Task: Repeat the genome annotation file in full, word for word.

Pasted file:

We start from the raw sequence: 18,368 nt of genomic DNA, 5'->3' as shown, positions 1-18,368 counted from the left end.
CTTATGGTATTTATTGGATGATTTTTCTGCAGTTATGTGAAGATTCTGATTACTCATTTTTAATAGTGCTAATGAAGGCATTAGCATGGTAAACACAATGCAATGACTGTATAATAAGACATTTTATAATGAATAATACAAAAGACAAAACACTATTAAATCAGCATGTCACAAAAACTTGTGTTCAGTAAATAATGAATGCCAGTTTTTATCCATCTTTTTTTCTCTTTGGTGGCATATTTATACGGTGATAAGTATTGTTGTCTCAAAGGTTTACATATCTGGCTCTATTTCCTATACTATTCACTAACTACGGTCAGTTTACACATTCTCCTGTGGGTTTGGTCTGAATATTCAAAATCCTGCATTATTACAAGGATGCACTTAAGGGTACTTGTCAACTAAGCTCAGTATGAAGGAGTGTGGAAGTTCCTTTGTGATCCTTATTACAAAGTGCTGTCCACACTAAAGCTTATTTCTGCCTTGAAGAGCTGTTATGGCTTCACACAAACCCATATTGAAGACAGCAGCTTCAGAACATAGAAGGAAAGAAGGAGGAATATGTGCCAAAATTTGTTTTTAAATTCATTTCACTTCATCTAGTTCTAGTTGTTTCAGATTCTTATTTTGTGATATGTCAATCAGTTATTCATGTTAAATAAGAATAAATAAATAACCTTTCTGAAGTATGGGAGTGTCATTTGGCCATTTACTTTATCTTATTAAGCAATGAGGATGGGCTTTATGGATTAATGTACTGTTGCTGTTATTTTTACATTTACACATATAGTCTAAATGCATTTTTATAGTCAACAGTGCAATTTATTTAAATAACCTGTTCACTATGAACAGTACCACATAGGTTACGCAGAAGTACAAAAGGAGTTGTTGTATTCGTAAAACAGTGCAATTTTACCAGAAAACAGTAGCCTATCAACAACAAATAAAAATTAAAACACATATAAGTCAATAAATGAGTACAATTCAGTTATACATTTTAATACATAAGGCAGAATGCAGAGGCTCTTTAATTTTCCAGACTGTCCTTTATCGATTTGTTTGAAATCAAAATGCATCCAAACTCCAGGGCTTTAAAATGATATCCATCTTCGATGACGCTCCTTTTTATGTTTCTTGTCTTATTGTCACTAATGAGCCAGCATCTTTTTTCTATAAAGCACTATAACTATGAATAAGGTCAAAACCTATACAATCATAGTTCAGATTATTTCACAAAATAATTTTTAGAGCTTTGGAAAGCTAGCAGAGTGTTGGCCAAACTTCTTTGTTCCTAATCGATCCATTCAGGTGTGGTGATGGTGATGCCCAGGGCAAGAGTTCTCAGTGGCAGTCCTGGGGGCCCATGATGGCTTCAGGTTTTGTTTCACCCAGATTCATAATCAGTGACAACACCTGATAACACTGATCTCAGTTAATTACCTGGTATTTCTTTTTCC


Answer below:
We start from the raw sequence: 18,368 nt of genomic DNA, 5'->3' as shown, positions 1-18,368 counted from the left end.
CTTATGGTATTTATTGGATGATTTTTCTGCAGTTATGTGAAGATTCTGATTACTCATTTTTAATAGTGCTAATGAAGGCATTAGCATGGTAAACACAATGCAATGACTGTATAATAAGACATTTTATAATGAATAATACAAAAGACAAAACACTATTAAATCAGCATGTCACAAAAACTTGTGTTCAGTAAATAATGAATGCCAGTTTTTATCCATCTTTTTTTCTCTTTGGTGGCATATTTATACGGTGATAAGTATTGTTGTCTCAAAGGTTTACATATCTGGCTCTATTTCCTATACTATTCACTAACTACGGTCAGTTTACACATTCTCCTGTGGGTTTGGTCTGAATATTCAAAATCCTGCATTATTACAAGGATGCACTTAAGGGTACTTGTCAACTAAGCTCAGTATGAAGGAGTGTGGAAGTTCCTTTGTGATCCTTATTACAAAGTGCTGTCCACACTAAAGCTTATTTCTGCCTTGAAGAGCTGTTATGGCTTCACACAAACCCATATTGAAGACAGCAGCTTCAGAACATAGAAGGAAAGAAGGAGGAATATGTGCCAAAATTTGTTTTTAAATTCATTTCACTTCATCTAGTTCTAGTTGTTTCAGATTCTTATTTTGTGATATGTCAATCAGTTATTCATGTTAAATAAGAATAAATAAATAACCTTTCTGAAGTATGGGAGTGTCATTTGGCCATTTACTTTATCTTATTAAGCAATGAGGATGGGCTTTATGGATTAATGTACTGTTGCTGTTATTTTTACATTTACACATATAGTCTAAATGCATTTTTATAGTCAACAGTGCAATTTATTTAAATAACCTGTTCACTATGAACAGTACCACATAGGTTACGCAGAAGTACAAAAGGAGTTGTTGTATTCGTAAAACAGTGCAATTTTACCAGAAAACAGTAGCCTATCAACAACAAATAAAAATTAAAACACATATAAGTCAATAAATGAGTACAATTCAGTTATACATTTTAATACATAAGGCAGAATGCAGAGGCTCTTTAATTTTCCAGACTGTCCTTTATCGATTTGTTTGAAATCAAAATGCATCCAAACTCCAGGGCTTTAAAATGATATCCATCTTCGATGACGCTCCTTTTTATGTTTCTTGTCTTATTGTCACTAATGAGCCAGCATCTTTTTTCTATAAAGCACTATAACTATGAATAAGGTCAAAACCTATACAATCATAGTTCAGATTATTTCACAAAATAATTTTTAGAGCTTTGGAAAGCTAGCAGAGTGTTGGCCAAACTTCTTTGTTCCTAATCGATCCATTCAGGTGTGGTGATGGTGATGCCCAGGGCAAGAGTTCTCAGTGGCAGTCCTGGGGGCCCATGATGGCTTCAGGTTTTGTTTCACCCAGATTCATAATCAGTGACAACACCTGATAACACTGATCTCAGTTAATTACCTGGTATTTCTTTTTCC